Collections at station 1 contained ten species; only Notropis bairdi was unique to this site. Two species (Lepomis cyanellus and L. macrochirus) numerically dominated collections at this site across three years of sampling. The mean similarity at this station (IM=0.72), indicated a "high" similarity between collections (Table 2). Station 1 dries to a single shallow (< 1 m deep) pool during low rainfall periods. Matthews (3) considered values of IM<0.5 to be indicative of a faunal break (i.e., sharp change in assemblage structure). Seemingly, a faunal break (IM=0.294) exists in this stream between stations 1 and 2. This 'break' coincides with a change in stream order from second-order at station 1 to fourth-order at station 2. However, the relationship between stream order and faunal breaks may be illusory (3). The faunal break between stations 1 and 2 was present in all except the June 1993 collection (Table 2).

Station 2 collections contained 14 species, two of which (Ameiurus natalis and Pomoxis annularis) were collected only at this site. The mean similarity at this station (IM=0.67) indicated only "moderate" similarity between collections. Collections made in March 1993 and August 1995 were numerically dominated by cyprinids (97 and 70%, respectively), whereas collections made in June 1993 and May 1994 were numerically dominated by centrarchids (70 and 52%, respectively). These differences may be related to centrarchid movements in search of spawning habitat.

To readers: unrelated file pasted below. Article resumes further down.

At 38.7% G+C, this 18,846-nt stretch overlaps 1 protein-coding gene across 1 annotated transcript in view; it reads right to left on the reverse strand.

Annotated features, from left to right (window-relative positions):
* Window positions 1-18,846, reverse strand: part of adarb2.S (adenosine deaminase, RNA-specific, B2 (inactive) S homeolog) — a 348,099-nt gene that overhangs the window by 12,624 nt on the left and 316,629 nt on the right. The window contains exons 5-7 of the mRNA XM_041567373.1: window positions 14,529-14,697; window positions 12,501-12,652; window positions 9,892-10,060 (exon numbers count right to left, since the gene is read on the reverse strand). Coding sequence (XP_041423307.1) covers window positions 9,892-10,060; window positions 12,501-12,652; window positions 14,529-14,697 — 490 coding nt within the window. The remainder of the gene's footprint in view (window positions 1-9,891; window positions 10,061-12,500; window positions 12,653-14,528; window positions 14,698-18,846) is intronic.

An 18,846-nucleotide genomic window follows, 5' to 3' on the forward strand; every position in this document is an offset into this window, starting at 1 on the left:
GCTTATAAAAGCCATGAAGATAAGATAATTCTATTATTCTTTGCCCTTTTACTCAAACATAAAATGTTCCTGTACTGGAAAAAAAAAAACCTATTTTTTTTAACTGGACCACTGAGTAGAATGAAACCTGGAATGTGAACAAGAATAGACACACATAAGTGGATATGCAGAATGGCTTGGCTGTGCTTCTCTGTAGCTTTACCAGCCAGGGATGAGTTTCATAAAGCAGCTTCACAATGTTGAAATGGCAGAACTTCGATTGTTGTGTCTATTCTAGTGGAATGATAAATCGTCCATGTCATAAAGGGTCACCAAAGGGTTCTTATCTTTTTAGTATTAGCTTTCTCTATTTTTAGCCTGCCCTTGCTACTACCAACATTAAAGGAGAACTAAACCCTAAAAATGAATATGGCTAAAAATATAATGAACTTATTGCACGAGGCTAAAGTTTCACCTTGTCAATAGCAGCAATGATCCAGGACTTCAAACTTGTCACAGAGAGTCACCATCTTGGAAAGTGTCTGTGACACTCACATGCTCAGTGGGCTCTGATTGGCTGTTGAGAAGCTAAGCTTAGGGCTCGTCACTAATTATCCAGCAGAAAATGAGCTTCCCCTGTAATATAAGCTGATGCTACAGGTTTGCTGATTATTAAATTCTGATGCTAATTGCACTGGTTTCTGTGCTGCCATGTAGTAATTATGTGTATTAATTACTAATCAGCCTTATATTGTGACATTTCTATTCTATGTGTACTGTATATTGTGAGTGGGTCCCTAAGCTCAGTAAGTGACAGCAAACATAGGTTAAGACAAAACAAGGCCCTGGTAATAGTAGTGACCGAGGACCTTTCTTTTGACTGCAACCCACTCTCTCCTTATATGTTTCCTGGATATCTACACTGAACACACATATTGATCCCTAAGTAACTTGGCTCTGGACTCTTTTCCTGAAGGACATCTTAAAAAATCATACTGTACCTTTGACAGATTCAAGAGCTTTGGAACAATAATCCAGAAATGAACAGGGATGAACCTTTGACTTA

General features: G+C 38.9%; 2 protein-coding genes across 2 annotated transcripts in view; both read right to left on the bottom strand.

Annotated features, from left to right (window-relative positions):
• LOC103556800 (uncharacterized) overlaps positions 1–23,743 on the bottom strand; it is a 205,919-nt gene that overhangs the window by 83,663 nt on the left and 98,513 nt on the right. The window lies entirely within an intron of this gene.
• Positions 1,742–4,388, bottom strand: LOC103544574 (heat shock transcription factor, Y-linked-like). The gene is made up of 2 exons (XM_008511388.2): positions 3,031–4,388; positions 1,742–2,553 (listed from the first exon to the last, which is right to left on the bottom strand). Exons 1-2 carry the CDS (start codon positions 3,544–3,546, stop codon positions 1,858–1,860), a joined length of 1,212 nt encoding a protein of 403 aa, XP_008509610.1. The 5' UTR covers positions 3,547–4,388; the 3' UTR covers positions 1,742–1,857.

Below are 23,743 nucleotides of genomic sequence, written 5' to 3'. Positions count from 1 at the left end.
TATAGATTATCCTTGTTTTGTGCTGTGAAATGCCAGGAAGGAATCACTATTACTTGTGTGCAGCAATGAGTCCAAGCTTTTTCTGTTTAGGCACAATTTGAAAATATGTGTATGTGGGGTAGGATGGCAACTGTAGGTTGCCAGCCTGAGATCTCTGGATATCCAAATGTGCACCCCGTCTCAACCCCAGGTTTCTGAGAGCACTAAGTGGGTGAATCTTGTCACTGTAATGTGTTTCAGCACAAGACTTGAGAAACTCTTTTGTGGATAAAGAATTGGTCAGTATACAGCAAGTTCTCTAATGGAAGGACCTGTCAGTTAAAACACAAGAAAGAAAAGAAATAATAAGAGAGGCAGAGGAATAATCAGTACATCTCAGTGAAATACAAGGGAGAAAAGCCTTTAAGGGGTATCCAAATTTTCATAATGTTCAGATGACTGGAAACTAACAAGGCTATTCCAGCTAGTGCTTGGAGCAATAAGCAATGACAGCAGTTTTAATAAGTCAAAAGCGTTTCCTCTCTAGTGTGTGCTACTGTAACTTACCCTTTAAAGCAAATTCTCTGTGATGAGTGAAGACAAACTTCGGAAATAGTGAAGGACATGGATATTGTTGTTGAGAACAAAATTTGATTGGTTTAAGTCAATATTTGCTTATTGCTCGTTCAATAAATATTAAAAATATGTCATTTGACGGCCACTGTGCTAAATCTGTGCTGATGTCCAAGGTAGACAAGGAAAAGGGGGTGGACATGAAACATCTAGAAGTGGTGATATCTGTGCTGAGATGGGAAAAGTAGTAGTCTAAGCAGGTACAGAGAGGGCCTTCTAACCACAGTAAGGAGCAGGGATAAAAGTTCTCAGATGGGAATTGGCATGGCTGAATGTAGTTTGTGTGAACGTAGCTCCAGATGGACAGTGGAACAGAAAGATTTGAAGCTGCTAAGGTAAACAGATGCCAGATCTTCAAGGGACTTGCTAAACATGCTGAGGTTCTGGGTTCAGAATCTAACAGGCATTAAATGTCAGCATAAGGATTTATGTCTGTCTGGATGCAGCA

Station 3 collections contained 18 species, two of which (Labidesthes sicculus and Percina caprodes) were collected only at this site. Cyprinids numerically dominated (37-99%) all collections at this site. A low-water dam (2.5 m wide and 1.4 m high) present at this station apparently had little effect on species distributions. The fish community at station 3, downstream of the dam, was very similar (IM=0.85) to that at station 2, upstream of the dam. The mean similarity (IM=0.73) between collections at this site was higher than at any other station. Qualitative observations suggested that this station had a greater habitat diversity and more stability in substrate conditions, whereas considerable scouring of substrate was noted at other stations.

Station 4 collections contained 19 species and one hybrid; of these, four species and one hybrid were unique to this station. These four species (Macrhybopsis storeriana, Notropis stramineus, Ictiobus niger, Morone chrysops) are typically more common in slightly larger streams with more permanent flow (4,5). The habitat at station

4, broad sandy-bottomed channel with shallow runs, resembles that of the nearby Cimarron River where these species are more common. A single specimen of a Lepomis hybrid, putatively identified as Lepomis cyanellus L. macrochirus, was taken at station 4. This hybrid has also been reported from Stillwater Creek (6-8). The mean similarity between collections at this station (IM=0.62) was lower than at stations 1, 2, or 3. The relatively smooth bottom and little instream cover would suggest that sampling at this station was probably more precise than at stations 1, 2, or 3. Presumably, the low similarity between collections at this site was due to periodic emigration and immigration of species between this station and the nearby Cimarron River.